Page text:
This time last year, newly restructured Sargent Aerospace & Defense was busily expanding its component-making facilities in anticipation of a full-blown industry recovery in the second half of this year. Preparing to depart for this week’s Paris Air Show, the U.S. group’s president Scott Still said this trend has since been deferred by what he estimates to be six to nine months, but he has no regrets about getting his company in growth mode and is already reaping the benefits of an investment totaling some $20 million.
In August, Sargent expects to open its new 70,000-sq-ft facility in Tucson, Arizona–more than doubling the size of its headquarters. Production equipment is being installed next month and work is already under way to transfer activities from the company’s other factories in California. Overall, employment at the site is targeted to grow by around 100, with 30 jobs added so far and up to another 40 anticipated in the first half of next year. In addition to existing in-production aircraft, Sargent is gearing up for its contributions to Boeing’s new 787 widebody and the Airbus A350XWB, as well as Lockheed Martin’s F-35 fighter.
Despite the slow-than-expected recovery, Still told AIN that airframers are already ramping up production and there is an increasingly prevalent view that some tier-two suppliers have not been able to make the necessary investments to be ready to boost output. “Ramp-up rates look like [they will be] 30 to 40 percent above current levels,” he said. “Some suppliers could be in trouble [in terms of lack of preparedness]. Some are going to fall down and we could capitalize on that.”
Another issue facing tier-two suppliers is the growing desire of their tier-one masters to commit them to lock in prices for contracts running as long as 10 to 15 years. This is in the context of rising raw material costs that have seen increases as high as 15 percent since 2009. Sargent has endeavored to protect itself through some material price hedging through 2012, but Still acknowledged that this is a hard calculation to get right and spells risk for him and his rivals.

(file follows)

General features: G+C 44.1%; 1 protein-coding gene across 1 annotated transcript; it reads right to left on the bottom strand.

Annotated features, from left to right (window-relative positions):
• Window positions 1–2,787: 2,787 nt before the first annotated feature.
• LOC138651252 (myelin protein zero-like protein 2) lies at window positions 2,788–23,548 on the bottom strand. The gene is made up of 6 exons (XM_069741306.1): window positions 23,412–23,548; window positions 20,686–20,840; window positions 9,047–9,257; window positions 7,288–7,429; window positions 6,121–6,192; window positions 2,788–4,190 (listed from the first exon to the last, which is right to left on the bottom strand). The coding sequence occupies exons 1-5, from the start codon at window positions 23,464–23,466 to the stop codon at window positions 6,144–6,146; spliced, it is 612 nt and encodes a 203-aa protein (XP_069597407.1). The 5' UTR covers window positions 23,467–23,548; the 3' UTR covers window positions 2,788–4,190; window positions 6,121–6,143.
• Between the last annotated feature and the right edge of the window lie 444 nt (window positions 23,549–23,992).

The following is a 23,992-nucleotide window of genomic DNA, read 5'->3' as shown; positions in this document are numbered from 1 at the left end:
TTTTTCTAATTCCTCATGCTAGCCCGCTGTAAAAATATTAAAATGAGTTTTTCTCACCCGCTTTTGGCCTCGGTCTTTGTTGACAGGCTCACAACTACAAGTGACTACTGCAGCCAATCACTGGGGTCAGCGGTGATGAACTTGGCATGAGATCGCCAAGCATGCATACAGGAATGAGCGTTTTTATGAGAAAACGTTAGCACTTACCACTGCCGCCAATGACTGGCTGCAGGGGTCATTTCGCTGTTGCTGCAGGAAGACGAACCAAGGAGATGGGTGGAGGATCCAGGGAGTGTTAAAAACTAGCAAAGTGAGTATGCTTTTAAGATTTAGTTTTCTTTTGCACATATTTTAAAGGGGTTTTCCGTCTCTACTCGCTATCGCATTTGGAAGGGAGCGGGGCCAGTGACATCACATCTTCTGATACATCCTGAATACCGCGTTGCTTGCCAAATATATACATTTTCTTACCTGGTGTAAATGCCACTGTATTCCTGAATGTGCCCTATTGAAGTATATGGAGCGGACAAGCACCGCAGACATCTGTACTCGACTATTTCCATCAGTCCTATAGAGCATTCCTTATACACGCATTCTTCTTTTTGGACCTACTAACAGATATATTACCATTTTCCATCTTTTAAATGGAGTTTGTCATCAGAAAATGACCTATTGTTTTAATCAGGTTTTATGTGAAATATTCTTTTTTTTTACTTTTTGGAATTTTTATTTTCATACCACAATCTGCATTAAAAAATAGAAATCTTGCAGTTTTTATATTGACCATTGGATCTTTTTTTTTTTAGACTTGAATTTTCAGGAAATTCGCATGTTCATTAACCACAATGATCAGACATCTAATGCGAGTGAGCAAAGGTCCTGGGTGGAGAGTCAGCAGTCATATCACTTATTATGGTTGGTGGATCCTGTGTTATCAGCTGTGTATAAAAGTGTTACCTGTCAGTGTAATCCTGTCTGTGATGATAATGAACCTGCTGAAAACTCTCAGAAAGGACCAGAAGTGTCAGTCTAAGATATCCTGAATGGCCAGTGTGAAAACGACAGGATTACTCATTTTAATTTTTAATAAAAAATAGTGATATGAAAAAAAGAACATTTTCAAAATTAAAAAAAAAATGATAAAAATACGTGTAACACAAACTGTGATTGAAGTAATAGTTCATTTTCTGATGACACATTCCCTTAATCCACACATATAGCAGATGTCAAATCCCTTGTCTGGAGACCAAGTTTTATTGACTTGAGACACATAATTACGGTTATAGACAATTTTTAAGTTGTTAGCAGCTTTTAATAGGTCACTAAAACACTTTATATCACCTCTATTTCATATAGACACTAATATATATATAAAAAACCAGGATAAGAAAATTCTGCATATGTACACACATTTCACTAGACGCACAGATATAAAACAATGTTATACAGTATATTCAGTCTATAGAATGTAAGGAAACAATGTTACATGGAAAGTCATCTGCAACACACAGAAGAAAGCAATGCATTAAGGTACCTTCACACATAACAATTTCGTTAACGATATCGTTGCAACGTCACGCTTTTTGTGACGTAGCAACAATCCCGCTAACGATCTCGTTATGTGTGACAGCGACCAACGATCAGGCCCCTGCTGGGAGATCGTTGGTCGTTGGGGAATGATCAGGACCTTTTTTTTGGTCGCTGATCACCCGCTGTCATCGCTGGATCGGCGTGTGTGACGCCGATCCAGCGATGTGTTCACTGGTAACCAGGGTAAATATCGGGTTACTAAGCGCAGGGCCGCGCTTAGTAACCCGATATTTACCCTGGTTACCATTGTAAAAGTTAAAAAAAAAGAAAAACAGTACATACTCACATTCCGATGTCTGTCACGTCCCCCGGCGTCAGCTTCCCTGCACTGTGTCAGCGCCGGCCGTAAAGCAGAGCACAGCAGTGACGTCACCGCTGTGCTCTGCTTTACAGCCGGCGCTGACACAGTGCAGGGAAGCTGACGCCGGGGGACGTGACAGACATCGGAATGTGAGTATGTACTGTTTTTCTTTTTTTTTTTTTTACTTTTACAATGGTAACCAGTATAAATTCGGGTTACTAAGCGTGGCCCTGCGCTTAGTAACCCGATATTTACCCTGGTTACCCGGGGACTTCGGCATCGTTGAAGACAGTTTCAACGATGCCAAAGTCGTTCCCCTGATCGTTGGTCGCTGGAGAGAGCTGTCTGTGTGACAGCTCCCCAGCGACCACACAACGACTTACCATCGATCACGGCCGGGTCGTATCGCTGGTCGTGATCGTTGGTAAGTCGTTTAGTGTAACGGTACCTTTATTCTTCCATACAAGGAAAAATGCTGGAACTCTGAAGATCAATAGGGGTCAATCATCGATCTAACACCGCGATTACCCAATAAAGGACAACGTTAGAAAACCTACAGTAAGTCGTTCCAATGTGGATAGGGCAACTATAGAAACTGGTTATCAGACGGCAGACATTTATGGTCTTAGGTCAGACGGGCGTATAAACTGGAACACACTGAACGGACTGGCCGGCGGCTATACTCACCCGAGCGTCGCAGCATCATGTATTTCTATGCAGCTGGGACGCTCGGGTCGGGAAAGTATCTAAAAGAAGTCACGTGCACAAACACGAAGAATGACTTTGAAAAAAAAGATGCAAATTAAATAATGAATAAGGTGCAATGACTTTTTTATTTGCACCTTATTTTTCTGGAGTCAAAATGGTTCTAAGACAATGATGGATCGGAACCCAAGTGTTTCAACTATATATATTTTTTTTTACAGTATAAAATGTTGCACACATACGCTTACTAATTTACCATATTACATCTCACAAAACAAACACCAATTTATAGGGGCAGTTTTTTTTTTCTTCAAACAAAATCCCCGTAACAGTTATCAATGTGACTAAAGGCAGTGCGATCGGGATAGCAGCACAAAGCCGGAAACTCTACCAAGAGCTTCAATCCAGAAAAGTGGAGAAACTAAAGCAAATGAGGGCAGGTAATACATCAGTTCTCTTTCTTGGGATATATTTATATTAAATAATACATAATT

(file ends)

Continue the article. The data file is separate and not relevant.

Sargent has a growing appetite of its own to increase its position on the global aerospace stage. After recruiting as its new vice president for aftermarket services Kevin Connelly, who has experience in the Asia Pacific region, the company has opened a sales and business development office in Singapore and is quickly realizing the opportunities now at its feet. It is also handling some customer support out of Singapore and will soon place space inventory there. The next step is a study that could lead to the establishment of a facility for manufacturing and repair and overhaul work in China, most likely close to Shanghai.
On the technology front, investment has also been made in developing new high-velocity oxygen fuel (HVOF) spray and shot-peen processes. This has great potential both to increase production rates, and also to serve as an environmentally friendly alternative to traditional chrome plating, which is fast going out of favor in the aerospace sector.
The processes are just being started at Sargent’s Torrance, California factory, where it makes various fasteners and bearings. Following imminent approval by Boeing, Messier Dowty and manufacturing standards group Nadcap, HVOF should be ready for full production in August. Still said the new approach could save three to six weeks for producing components for the 787 and A350, and he intends to extend its use to Tucson.
Sargent also is in the final stages of bringing its new Kahr bearing liner for helicopters to market. “This should be ready for flight testing in the early part of the fourth quarter [of 2011] and it is performing better than we had thought [in ground tests],” said Still.
The company also is seeing sustained recovery in its aftermarket business. Its focus here is to seek out high-value, niche overhaul and repair tasks in areas such as bearings, fasteners and engine rings for aircraft such as A320s, 737s and 777s now approaching the end of their warranty periods.
It is also getting more involved in making PMA parts. In March, Sargent announced plans to acquire more than 1,200 Boeing 737 line-replaceable units valued at $4 million and it now intends to branch out into other aircraft families.